Think about the most memorable times of your childhood. The stories that you will often repeat revolve around the times that the routine is broken. We remember because it was out of the ordinary. Most of my life I have been broke. My mom and dad both worked and most of the time they worked a couple of jobs. I remember one-day dad came home early and we went across the street to the park and played catch. I remember this because it was out of the ordinary and it was not our routine. I also remember because the game was cut short because the baseball hit and broke my dad’s fingernail (again not the normal routine). Life happens when routines are broken, but for routines to be broken you first must have a routine to live without a routine life is chaos and overwhelming. There is peace in a routine and excitement in the breaks from routine, a life of balance is important.

Jesus lived a disciplined life, he had a holy lifestyle that had a distinct rhythm. He would worship, pray, minister, and repeat. Today’s passage begins with Jesus withdrawing to spend some time by himself. This is a normal part of his routine, but this time he is withdrawing because he is mourning the death of his cousin and ministry partner John the baptizer. Jesus was stressed so he withdrew to pray, he withdrew to commune with God the Father so that He could have rest and restoration for his soul. These times of communion and communication with God are the times where God can bring healing to our bodies and souls. These times of prayer where we slow down to relax and meditate on scripture and allow God to speak to us and release our burdens to him, we can find the strength to enjoy the breaks of routine and see them as the joyful life-giving periods of time where memories are formed. Jesus withdrew often to pray.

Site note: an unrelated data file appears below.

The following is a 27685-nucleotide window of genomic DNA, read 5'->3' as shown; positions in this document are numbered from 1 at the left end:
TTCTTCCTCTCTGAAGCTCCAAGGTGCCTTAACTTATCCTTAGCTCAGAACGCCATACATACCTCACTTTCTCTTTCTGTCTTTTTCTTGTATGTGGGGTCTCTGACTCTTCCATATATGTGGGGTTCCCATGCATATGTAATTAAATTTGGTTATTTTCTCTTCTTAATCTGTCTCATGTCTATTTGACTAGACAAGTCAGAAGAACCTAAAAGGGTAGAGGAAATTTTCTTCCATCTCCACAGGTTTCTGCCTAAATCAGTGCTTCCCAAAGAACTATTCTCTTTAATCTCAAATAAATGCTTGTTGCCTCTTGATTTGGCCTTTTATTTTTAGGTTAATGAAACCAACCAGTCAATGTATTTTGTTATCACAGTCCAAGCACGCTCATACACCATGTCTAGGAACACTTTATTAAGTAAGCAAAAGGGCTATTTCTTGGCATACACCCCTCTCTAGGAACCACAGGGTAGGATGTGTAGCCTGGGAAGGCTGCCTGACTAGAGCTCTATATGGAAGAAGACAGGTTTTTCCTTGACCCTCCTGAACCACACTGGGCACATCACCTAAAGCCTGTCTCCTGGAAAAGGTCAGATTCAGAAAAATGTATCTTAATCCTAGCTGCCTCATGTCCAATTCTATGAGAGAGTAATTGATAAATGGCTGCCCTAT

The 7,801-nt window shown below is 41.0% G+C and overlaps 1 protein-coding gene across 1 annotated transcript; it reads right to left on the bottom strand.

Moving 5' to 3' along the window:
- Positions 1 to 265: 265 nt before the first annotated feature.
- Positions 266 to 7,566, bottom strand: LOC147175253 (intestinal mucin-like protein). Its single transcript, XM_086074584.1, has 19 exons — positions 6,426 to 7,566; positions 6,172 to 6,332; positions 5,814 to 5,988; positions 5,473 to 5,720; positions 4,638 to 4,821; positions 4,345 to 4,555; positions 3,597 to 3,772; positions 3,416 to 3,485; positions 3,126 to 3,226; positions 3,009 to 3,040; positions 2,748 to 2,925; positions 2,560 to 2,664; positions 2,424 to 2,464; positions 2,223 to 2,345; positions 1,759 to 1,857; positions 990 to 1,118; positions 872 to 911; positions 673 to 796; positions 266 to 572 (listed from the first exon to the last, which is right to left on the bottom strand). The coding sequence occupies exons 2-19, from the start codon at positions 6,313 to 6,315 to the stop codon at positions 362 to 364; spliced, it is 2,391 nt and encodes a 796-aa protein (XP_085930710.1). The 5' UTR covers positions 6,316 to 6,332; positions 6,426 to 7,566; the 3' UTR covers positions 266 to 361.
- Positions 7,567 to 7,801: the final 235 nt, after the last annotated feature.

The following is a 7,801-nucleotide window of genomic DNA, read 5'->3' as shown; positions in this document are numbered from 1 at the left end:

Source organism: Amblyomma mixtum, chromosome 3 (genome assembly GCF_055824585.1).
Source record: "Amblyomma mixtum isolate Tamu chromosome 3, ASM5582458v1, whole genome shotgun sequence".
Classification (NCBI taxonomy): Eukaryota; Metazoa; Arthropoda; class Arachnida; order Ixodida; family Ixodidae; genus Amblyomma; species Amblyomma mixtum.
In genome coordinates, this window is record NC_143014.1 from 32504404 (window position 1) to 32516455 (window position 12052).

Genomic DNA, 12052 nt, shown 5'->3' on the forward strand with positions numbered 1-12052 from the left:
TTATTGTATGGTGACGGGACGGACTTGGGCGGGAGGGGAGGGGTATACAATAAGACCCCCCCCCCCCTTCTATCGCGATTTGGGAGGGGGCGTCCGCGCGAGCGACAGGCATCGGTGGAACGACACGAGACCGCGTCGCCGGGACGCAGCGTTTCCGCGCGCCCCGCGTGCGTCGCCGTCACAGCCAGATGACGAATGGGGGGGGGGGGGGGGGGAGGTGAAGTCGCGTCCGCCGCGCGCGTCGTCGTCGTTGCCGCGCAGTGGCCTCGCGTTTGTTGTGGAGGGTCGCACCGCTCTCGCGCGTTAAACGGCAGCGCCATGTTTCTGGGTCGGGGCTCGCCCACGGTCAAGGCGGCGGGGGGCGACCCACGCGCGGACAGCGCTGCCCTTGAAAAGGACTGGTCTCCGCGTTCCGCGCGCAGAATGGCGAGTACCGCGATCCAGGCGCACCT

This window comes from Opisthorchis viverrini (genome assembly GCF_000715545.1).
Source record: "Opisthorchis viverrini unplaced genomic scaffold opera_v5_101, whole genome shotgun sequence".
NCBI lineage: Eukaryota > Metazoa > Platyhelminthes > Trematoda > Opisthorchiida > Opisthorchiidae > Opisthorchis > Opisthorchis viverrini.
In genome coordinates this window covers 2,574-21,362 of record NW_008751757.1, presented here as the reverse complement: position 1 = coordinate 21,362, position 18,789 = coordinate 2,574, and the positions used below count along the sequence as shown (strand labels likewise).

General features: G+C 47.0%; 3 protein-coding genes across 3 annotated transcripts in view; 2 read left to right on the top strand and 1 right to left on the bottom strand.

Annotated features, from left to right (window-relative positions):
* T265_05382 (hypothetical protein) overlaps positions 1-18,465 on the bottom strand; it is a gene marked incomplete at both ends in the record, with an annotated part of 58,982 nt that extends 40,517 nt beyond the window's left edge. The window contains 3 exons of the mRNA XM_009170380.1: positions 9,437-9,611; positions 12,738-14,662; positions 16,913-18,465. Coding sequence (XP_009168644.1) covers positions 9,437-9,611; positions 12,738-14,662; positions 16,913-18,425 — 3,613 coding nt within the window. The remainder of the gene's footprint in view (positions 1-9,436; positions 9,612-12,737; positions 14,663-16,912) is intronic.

This time of retreat was different. Jesus withdrew to mourn, but the rest of Israel was upset as well. There were two major voices in the religious community that were bringing challenging the contemporary faith traditions. John the Baptist was crying out in the wilderness telling the religious community to repent for the kingdom of Heaven is near. John challenged the religious community, basically telling everyone that would listen that no one is worthy of living in the promised land that even the most holy Pharisee is no better than a Gentile and need to pass through the waters of Jordan just as their ancestors had done. Baptism in this manner was a rite that Gentiles would have to go through to enter the Jewish faith. John lived a life like that of a Nazirite, he did not drink or eat the flesh or juice of a grape or wine and he wore unique clothing representing poverty and sorrow. The only difference is the Nazirites did not cut their hair and we are not told if John practiced this but the similarities remain. John’s message was one of abstinence as a symbol or sign of holiness. His life and lifestyle challenge the religious elites because often they lived lives of comfort and ease.